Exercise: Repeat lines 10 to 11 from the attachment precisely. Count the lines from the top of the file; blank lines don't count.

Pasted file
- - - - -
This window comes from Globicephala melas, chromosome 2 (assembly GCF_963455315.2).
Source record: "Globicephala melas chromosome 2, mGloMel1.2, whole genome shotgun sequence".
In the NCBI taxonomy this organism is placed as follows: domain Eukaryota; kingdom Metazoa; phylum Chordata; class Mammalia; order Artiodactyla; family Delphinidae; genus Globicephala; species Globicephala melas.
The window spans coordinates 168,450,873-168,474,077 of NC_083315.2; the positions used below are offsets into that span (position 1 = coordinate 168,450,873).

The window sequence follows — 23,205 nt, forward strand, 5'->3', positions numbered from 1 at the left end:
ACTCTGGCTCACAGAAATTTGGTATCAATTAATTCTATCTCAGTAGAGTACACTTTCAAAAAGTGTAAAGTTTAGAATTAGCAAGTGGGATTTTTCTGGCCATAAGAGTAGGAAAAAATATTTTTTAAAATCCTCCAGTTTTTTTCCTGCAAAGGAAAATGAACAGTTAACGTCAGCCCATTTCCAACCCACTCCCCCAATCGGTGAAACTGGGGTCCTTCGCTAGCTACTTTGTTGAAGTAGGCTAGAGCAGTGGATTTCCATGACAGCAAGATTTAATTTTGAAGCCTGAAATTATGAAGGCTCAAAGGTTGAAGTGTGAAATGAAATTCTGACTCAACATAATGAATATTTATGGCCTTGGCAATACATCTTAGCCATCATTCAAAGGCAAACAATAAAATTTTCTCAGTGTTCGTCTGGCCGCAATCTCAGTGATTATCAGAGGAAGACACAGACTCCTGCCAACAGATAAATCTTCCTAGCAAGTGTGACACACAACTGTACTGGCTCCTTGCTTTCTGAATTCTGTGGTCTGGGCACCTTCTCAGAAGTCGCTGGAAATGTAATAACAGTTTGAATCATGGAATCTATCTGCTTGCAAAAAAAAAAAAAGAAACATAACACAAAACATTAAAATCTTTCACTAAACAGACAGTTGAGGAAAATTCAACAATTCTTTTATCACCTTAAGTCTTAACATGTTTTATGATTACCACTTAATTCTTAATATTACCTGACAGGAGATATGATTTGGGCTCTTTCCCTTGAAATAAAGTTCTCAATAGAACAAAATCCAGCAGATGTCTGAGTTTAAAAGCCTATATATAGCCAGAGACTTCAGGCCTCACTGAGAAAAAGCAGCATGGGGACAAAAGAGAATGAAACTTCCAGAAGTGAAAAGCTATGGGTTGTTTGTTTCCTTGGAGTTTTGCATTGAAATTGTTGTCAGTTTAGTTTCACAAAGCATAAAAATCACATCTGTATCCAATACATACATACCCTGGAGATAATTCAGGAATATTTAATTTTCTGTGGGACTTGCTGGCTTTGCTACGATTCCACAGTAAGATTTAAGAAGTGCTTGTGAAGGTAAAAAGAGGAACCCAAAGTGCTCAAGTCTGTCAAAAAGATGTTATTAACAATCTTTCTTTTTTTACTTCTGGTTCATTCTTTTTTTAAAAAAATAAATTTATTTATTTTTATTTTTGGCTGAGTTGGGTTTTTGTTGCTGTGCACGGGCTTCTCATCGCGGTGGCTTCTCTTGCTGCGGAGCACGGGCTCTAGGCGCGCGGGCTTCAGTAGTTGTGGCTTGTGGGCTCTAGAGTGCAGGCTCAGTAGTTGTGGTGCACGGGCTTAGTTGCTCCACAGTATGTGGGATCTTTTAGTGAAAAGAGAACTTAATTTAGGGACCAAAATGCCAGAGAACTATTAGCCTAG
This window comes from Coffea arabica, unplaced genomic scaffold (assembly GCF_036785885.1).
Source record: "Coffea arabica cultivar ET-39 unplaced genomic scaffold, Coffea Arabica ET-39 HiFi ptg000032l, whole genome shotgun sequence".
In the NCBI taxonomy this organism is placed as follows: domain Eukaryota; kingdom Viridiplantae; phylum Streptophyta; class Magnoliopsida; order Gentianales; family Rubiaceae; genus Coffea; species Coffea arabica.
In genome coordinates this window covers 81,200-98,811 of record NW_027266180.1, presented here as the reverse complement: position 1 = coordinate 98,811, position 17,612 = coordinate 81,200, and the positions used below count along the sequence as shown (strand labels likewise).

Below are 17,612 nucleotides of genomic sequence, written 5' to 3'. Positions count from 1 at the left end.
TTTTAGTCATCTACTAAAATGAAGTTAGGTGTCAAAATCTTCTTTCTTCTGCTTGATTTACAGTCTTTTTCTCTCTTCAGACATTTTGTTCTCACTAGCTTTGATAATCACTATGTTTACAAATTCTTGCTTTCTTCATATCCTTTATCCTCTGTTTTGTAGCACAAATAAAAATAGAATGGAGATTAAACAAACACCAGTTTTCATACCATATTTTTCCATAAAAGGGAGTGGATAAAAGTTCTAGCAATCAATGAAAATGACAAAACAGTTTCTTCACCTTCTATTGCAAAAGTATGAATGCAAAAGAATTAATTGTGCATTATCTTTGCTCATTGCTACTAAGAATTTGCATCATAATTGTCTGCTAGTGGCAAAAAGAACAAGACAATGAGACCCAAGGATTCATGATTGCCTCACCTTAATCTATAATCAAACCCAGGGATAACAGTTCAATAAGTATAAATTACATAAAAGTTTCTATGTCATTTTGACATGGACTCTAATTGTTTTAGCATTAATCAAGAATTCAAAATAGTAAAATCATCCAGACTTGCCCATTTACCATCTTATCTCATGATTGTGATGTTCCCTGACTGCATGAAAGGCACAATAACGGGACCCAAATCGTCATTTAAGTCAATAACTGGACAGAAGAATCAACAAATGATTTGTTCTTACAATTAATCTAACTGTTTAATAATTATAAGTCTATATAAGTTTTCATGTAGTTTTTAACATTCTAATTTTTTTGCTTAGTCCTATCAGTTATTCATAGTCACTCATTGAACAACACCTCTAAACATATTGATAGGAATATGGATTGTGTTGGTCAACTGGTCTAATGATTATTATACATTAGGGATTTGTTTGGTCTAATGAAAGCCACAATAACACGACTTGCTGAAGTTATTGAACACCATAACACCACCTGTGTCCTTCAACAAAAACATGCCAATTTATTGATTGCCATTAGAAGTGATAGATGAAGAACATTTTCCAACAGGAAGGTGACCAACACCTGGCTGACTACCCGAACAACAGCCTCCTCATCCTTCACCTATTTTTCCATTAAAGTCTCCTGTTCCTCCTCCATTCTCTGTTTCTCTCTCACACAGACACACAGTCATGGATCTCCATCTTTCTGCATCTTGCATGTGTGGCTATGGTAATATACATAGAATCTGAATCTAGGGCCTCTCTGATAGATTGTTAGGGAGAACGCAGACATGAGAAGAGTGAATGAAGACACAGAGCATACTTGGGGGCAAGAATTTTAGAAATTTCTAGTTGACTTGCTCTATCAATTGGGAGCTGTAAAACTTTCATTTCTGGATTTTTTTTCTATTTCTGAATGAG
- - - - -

In genome coordinates this window covers 81,200-98,811 of record NW_027266180.1, presented here as the reverse complement: position 1 = coordinate 98,811, position 17,612 = coordinate 81,200, and the positions used below count along the sequence as shown (strand labels likewise).

Below are 17,612 nucleotides of genomic sequence, written 5' to 3'. Positions count from 1 at the left end.